Regain Your Time: Balancing Excellent Customer Service with a Healthy Schedule | Maura Thomas | Skillshare

Regain Your Time: Balancing Excellent Customer Service with a Healthy Schedule

Maura Thomas, Speaker, Trainer, Author

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6 Lessons (22m)
    • 1. Introduction

      1:13
    • 2. Why You're Overwhelmed & Distracted

      3:35
    • 3. Question Your Assumptions

      6:18
    • 4. High Performers vs. Workaholics

      3:31
    • 5. Creating a Productive Culture

      2:41
    • 6. Conclusion

      5:02

About This Class

In this class, you’ll learn to offer excellent customer service and fast response times, while still effectively managing distractions and keeping an appropriate work-life balance.

This class is geared toward small business owners, knowledge workers (those whose outputs are primarily information, communication, decisions, solutions to problems, creativity, innovation) and leaders of companies that employ knowledge workers.

If any of the following describe you, this class will help:

  • Your job seems to demand that you monitor your email (and other communication tools) constantly.
  • You feel busy all day, but you wish you made more progress on important work.
  • You wish you had a better work-life balance.
  • You feel distracted and overwhelmed more often than you would like.
  • You manage a team that exhibits any of these symptoms.

Transcripts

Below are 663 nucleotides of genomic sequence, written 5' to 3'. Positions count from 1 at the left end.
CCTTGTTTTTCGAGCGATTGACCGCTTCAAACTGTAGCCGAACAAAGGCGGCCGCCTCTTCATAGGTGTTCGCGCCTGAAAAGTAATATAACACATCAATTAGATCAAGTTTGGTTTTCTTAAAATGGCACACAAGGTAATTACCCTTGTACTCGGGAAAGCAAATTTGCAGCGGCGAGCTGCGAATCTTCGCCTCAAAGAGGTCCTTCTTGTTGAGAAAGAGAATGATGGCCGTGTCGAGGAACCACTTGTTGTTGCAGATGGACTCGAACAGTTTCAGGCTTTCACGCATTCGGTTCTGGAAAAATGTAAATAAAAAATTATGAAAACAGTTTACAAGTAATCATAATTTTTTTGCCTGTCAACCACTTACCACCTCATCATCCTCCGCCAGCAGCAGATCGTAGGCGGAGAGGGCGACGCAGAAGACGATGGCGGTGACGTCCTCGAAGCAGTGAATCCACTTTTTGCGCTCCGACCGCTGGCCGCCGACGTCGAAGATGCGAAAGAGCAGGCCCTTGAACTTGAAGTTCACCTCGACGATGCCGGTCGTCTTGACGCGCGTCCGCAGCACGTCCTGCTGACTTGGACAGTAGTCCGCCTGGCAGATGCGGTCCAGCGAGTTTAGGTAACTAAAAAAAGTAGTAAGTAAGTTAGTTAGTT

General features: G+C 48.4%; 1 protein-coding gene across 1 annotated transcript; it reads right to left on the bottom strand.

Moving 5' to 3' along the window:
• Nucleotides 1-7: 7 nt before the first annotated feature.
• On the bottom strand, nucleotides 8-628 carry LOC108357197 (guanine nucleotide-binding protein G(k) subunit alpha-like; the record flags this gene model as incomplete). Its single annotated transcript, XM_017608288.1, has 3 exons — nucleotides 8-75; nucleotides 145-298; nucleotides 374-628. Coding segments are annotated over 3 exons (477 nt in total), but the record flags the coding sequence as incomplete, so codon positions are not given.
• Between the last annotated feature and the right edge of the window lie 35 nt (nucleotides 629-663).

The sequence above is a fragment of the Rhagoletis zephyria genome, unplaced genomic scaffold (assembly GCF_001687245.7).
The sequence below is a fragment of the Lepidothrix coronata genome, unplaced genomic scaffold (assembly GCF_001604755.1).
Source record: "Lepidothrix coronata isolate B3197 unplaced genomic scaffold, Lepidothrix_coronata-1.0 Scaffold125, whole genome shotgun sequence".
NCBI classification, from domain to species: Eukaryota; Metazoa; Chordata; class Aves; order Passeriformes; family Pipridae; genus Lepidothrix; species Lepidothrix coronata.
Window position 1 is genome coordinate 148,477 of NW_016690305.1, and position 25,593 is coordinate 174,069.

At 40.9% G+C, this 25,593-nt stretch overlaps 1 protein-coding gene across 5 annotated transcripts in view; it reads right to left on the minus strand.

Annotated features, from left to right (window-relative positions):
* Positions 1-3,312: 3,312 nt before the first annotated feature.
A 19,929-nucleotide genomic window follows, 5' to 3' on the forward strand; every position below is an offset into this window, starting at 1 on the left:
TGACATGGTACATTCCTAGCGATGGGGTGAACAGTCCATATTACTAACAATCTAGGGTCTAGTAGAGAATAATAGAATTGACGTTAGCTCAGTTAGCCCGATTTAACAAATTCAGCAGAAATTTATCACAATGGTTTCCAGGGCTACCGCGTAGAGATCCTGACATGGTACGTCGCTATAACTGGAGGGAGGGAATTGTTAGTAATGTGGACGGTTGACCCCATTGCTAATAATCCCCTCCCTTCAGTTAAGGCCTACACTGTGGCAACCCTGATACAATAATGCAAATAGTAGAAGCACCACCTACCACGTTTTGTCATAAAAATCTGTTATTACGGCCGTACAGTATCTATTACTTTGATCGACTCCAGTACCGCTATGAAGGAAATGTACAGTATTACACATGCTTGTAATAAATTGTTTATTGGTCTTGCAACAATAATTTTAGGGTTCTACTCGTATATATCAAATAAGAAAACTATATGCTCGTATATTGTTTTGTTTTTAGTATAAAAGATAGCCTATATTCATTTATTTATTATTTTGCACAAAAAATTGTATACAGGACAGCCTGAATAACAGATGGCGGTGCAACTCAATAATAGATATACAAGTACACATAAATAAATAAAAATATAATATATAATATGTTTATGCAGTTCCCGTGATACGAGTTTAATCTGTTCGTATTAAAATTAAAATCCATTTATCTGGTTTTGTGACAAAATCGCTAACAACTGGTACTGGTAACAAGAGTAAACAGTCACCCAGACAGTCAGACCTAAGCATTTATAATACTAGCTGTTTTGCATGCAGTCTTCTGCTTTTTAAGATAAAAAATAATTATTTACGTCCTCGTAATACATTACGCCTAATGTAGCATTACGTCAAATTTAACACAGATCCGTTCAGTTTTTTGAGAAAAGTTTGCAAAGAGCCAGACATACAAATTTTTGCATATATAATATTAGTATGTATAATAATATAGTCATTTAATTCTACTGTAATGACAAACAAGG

1. Introduction: Hi, I'm Laura, and I have a passion for helping busy people achieve their goals through attention management rather than time management as the new path to productivity. For over two decades now, I've had the pleasure of helping people achieve their significant results and live a life of choice. You can be successful in both your professional life and your personal life and that journey to success can be exciting and invigorating instead of overwhelming and exhausting. I also believe that a healthy work-life balance for employees is not only necessary but required for sustainable organizational success. In this video, I'll show you some strategies for offering excellent customer service with fast response times while still being able to engage your focus and keep an appropriate work-life balance. I'll cover tips for managing internal and external e-mail, managing customer expectations, and I'll also address how to keep work from creeping into your personal time, so that you can use that time to rest and recharge and comeback to work with motivation and a fresh perspective. I'm excited that you've chosen this video class, and I'll see you in the next video. 2. Why You're Overwhelmed & Distracted: In this segment, let's take a look at your treatment of e-mail. Consider this question. Do you use e-mail for urgent and time sensitive communication? Do you allow others to do the same in their e-mail to you? Here's the problem. If every e-mail you receive has the potential to be extremely urgent, or spam, or anything in between, and you have no way of knowing until you open each message how urgent it is, then you're effectively chained to your e-mail. E-mail is designed as asynchronous communication, meaning not happening at the same time. It's not intended to be immediate, but if you treat it as synchronous or immediate communication, then it feels uncomfortable to step away because you'll fear missing something important. If any e-mail you receive could be urgent, you'll never be able to close your e-mail and give yourself the opportunity to do thoughtful, deep work in an undistracted manner. Now, I know what you're thinking, but people expect an immediate response. Well first, I'd ask you to consider whether that question is really true. Do you think people really expect an immediate response, or do you think they would give you some time to get back to them? If you're really convinced that they expected immediate response, it might be because you've trained them to expect one. If you typically answer your e-mail immediately, you've created an expectation with everyone who communicates with you, that you will respond immediately. It might just require you to reset those expectations, give them a little time to get used to your new behavior. But if you feel that it might really cause a problem for you to be away from your email periodically, then it might have to put a line of text in your e-mail signature that reads, ''I only check my email a couple of times a day, if you need more immediate assistance, please call me.'' Actually, it's even better to have them call a specially designated phone number or extension for emergencies. This way, you set the expectation that the sender should not expect to receive an immediate response, but you've also provided a way to reach you in the event that the issue is urgent or time sensitive. Here's why this is important. All kinds of studies show that you get your work done better and faster, when you can focus on it in an undistracted way, but, most people receive a new email every two minutes. So let me ask you this. Does any of the work you do require more than two minutes of sustained attention? Of course it does. So you have to feel comfortable. In fact, you should feel empowered to turn away from your e-mail periodically throughout the day, so that you can get important work done. If you try to tackle that important work while you're glancing every two minutes at the new e-mail that just arrived in your inbox, you will not only make more mistakes, but you also feel scattered and frazzled increasing your stress. This constant distraction chips away at your attention span, making it shorter and shorter. Now, if you're a leader, consider the way you speak to your staff regarding how quickly they answer e-mail. Does your language give the impression that you support their attention and their ability to do high-quality work? Or are you actually sabotaging their performance? Right now you might be thinking, but what about my customers, they will be upset I don't get back to them immediately. Well, just hold that thought and I'll address it in the next video. 3. Question Your Assumptions: Now let's talk about how your customers might react if you don't answer their email messages immediately. First, consider your own vendors, your insurance agent, your banker, your accountant. Do you consider it poor customer service, if it takes them a couple of hours to respond to your messages? Personally, when my providers answer my messages right away, I get concerned about their attention to detail. I know that mistakes are more likely in the presence of constant distraction. If they answer my messages right away, it follows that they answer all or most messages right away, which means they are in fact constantly distracted. This makes me doubt their accuracy and think that I should check their work carefully. My other thought about those who answer my messages immediately is, don't they have anything else to do? This is a different perspective. Perhaps rather than viewing you positively when you respond immediately, your clients are actually questioning your accuracy and your success. Here's another way to look at it. If your customer, were sitting across from you at your desk, you wouldn't check your email, your text, or your other messages because you know that would be rude. Well, if that's true, doesn't the work you do for your customers when they are not in your presence, doesn't that work deserve the same amount of your respect and attention? And if so, it must be okay for you and your employees to step away from email periodically. If you've never considered a communication policy for yourself or your organization, it's time to think about one so that you can get more important work done. Here are some questions to get you started. How do your customers communicate with you or with your employees? Have you defined an appropriate response time for requests from different channels and educated both customers and employees? Do different communication channels, such as email or phone, require different response times? Have you defined for your customers and employees what the urgent and non-urgent channels are? You should be using email for routine asynchronous communication between your customers and your employees, not for time-sensitive or urgent communication. If you reserved email for routine communication only, there will never be a need to respond to an e-mail immediately. Only then can you and your employees feel confident closing out your email to focus on higher impact work. If you plan to respond to email within one business day, I don't believe any explanation is required because email is supposed to be asynchronous. But if it seems like this will be a big shift for people who communicate with you. One way to reset expectations is with that line in your email signature that I referenced in the last video. It's even better if you can extend this policy to include employees direct phone extensions also. Phone calls are good for those messages that are perhaps too complex for a customer to communicate effectively via email. But if they too are for routine communication only, then no one will ever feel as though they must answer the phone every time it rings. This further supports attention and deep work. For non-urgent communication channels, customers and others should have confidence that they can expect a response in a timely manner. The definition of timely depends on the nature of your business. But generally, one business day is sufficient. Urgent customer situations should be treated differently. You should provide a clear path for your customers to communicate with you in time-sensitive situations. Customers should always know what this path is. Again, that line in your email signature can be an option for educating them. Voicemail should include similar instructions like, "If you require more timely response, please dial 0 or text me." Or whatever is appropriate for you. It depends on your job role, but most people should be generally accessible for urgent or time sensitive matters. But to support attention and productivity, the sender of the information should know the correct path to use and the receiver should know that only when this happens, will it be important enough for me to interrupt what I'm doing. Internally the most efficient way to handle these urgent and time sensitive requests is with a treyarch approach, meaning it's one person's job to monitor these high priority channels, whatever they are. Like a special phone number or email address. That number or email should be monitored by an appropriate number of people to handle the volume of urgent requests you expect to get. You should include backup coverage for breaks. The people who staffed these urgent, time-sensitive communication channels, should generally not be given other work, or at least not high level detail oriented or deadline-driven work. Because the nature of this responsibility means they will be frequently interrupted. You could however, have to different customer service people take shifts during their work time. If you have the same people taking in the problems who are also expected to solve the problems, you need to give them time away from their phone and email so that they can do this effectively. An important component of good customer service is confidence that problems will be addressed in a thorough and satisfactory way. Also, don't make the mistake of forwarding that emergency phone number or email address to multiple other phone or email addresses inside the organization, because then the risk of distraction is spread among all those responsible. Everyone will be checking to see if a message came in or listening for the phone to ring. Even if urgent time sensitive matters rarely or never happen, you can't expect the employees who handle them to be on call 24/7, 365. Even if nothing ever happens, checking for those emergencies is still work and constant monitoring means they can get dragged into other work during suppose a downtime. In which case, they won't really have any downtime at all. In the next video, I'll discuss expectations of availability and working during evenings, weekends, and vacations. 4. High Performers vs. Workaholics: Having guidelines about what kind of communication is used in different circumstances sets expectations for availability during work hours and allows you and your team, if you have one, to embrace your work in a thoughtful way, get more important tasks accomplished, and provides opportunities for you to get into a flow state more often. When you can get fully absorbed in your work and achieve more, you'll be happier, more engaged, more motivated, and more productive. But now let's turn our attention to after-hours work. There are times when your work will require you to put in extra hours, and people who do that during those times are high performers, but people who are always working and always available are workaholics. There is a difference. You might be a knowledge worker, meaning your work product is ideas, creativity, decisions, communication, and solutions to problems. If you are, then your brain is the most important tool that you bring to work everyday, and that means that your personal time, things like rest, recreation, sleep, family, proper nutrition, and exercise are important to your ability to do your job well. It might seem like you're being more productive if you work all the time. But think about it this way, you can't get a fresh perspective on something you never step away from. Your productivity will suffer if you work too much, be aware of when you're crossing the line from high performer to workaholic, and keep in mind that sometimes the best thing you can do for your work is not work. You're working an appropriate number of hours, but let's say that your work time is flexible and your flexible schedule has you working at 11:00 PM. Well, that's up to you, but don't impose your work schedule on your co-workers by sending after-hours emails. Instead, use a scheduled send feature or put messages in your draft folder to be sent during work hours. If you really need to reach someone during off hours, think twice about whether it can wait, and if not, use a communication channel that's less common like voicemail or text so that they can react to the issue but not have to be monitoring their email to learn about it. It's really easy to send email because it seems like it's not intrusive. We hesitate to call or text someone during off hours because those are more intrusive. But it's hard to relax and enjoy your downtime if you know everyone else is working and you're missing things. That covers evenings and weekends, but vacations are a problem too. In order for you to realize maximum benefit from your vacation, you can't work while you're away. Checking email from the beach is still working. Studies have shown that taking vacation has benefits for both you and your organization. Your reserves of motivation and inspiration get run down over time, limiting your creativity and your ability to solve problems. Vacation can provide an opportunity to get refreshed and re-energized and come back to work with that improved creativity and fresh perspective that are so important to knowledge work. In the next video I'll address some points for you to consider if you're a leader in your organization, if you're the boss, if you're a manager who has people reporting to you, or if you aspire to be in a leadership position in your future. 5. Creating a Productive Culture: Now let's address how these issues play out in larger organizations. If you have any leadership responsibilities, you'll need to consider the information in this class from that perspective. Because leaders behaviors have a big impact on the culture of the organization. As a leader, how do you behave? Do you take vacations? Do you or your employees e-mail team members during evenings, weekends, or when they are on vacation? If so, you're sending the message that you require constant availability. Even if leaders explicitly tell staff, I don't expect you to answer messages when you're not at work, that's not enough to keep them from feeling like they should. Your employees are ambitious, they want to be in your position. So they're going to mimic your behavior, telling them they don't have to do it doesn't help. You have to set the example. You have to model the behavior. If you're a leader in an organization that offers paid vacation time to employees, then it's smart to realize the maximum return on your investment in that paid time off. If your employees check their e-mail on vacation, why are you paying them to take time off? You offer paid vacation so that they can get those benefits I outlined earlier, which pay dividends not only to them but to the organization as well. No one should be so indispensable or think they are, that they're never allowed to truly step away. In order for them to do that, you'll want to create an environment where people can feel comfortable being out of the office. Discourage staff from checking in, checking messages or e-mails or otherwise working while they're on vacation. Some companies even give employees the option of having messages deleted while they're away. Senders receive a very polite message directing them to someone else who can help them. For employees` to embrace this, it's especially important that leadership model these behaviors. If you are a leader in your organization, take your own vacation time and don't check in while you're gone. Extended time to unplug will provide a new attitude and fresh perspective that's critical for you to be the visionary thinker that your leadership position demands. Leaving someone to cover for you will give that person an opportunity to grow, and checking in with them while you're gone will give the impression that you don't have faith in them. So being totally unplugged and fully enjoying your vacation time will benefit both you and them. In the next video, I'll give you some specific steps to take so that you can make immediate use of what you've learned in this class. 6. Conclusion: In this class, I've talked about managing your communication channels. I suggested you designate employees e-mail and direct phone extensions for routine communications, and have a single appropriately staff channel for urgent requests and messages. I also discussed the necessity of uninterrupted downtime for all employees, especially leadership. Everyone must feel free to step away from their e-mail and focus on deep work and also to occasionally step away from work altogether. Remember that there's a difference between a high performer and a workaholic. Take advantage of flexible work time but limit non-emergency communication to business hours only. One last point I'd like to emphasize, is that the culture of an organization, including the pace and the pressure of the environment, start at the top. It's critically important that leadership model the behavior they want employees to exhibit. If you're a leader, don't use e-mail for urgent and time-sensitive communication, and discourage the practice when you see others doing it. Don't e-mail your team on evenings, weekends, and during their vacation, even if you think they know, you don't expect them to respond. Take your vacation time and enthusiastically encourage your team to take there's. Don't check in with the office while you're away. Here's how I want you to get started after the video. First, check your e-mail as often as you think you need to, but once you've checked it, close it so that you can get other work done. If you need access to your inbox to do your other work or if the task ahead of you is to deal with the message is already there, then work in offline mode. Most e-mail clients have a setting for this. If you access your e-mail through a browser, consider setting up an email client instead, it'll give you more control. Some popular e-mail clients are Microsoft Outlook, Apple Mail, and Thunderbird. Next, resist the urge to check e-mail during your off time. Some smartphones make it very easy for you to temporarily disable your email. Doing this can minimize the temptation to check it when you're away from work. If you are an iPhone user, you can find instructions for doing this on my blog. Another thing you can do, avoid giving out your personal cell number to work contacts by considering a free Google voice number. You can find out more about how to do this, even if you've already given out your number, also on my blog. Here's another step you can take. If you're an individual contributor at your organization, discuss availability expectations with your boss. For example, ask directly if you're expected to check your work e-mail in the evenings, on weekends, or when you're on vacation. If you're the boss, take the steps I mentioned earlier for improving your corporate culture. Here they are again. Don't use e-mail for urgent and time sensitive communication and discourage the practice when you see others doing it. Don't e-mail your team on evenings, weekends, and during their vacation, even if you think they know, you don't expect them to respond. Take your vacation time and enthusiastically encourage your team to take there's. Don't check in with the office while you're away. Lastly, another helpful strategy is to identify a decision tree for communication, and share it with your colleagues. For example, for routine communication, send an e-mail or leave a voicemail. If a communication is time-sensitive, something like, "Can you join us in the meeting in 30 minutes?" Send a text for those. If a communication is urgent, for instance, "I really need to speak with you now." Call and call back immediately if I don't answer. If I still don't answer, call the main number and ask them to find me. These are just examples that you can adjust based on your own situation. If you're the boss, identify a decision tree for customers and decide how you want to educate them and set their expectations. You could post it on your website, add it to everyone's e-mail signature, or create a document to share with clients when you bring them on. I hope you found this class useful. Share the steps you've taken and how it's working out for you, on this class page, on the Skillshare website, or email me directly at [email protected] You can also find a lot more information on these topics and many others related to personal and organizational productivity, attention management, and work-life balance in my two books, "Personal Productivity SECRETS," do what you never thought possible with your time and attention, and regain control of your life, and my second book, "WORK WITHOUT WALLS" an executives guide to attention management, productivity, and the future of work. They're both available in paperback, e-book, and audio formats, anywhere books are sold. Check out my website for other ways to get information and connect with me on Twitter, Facebook, YouTube, and LinkedIn. Thanks for watching.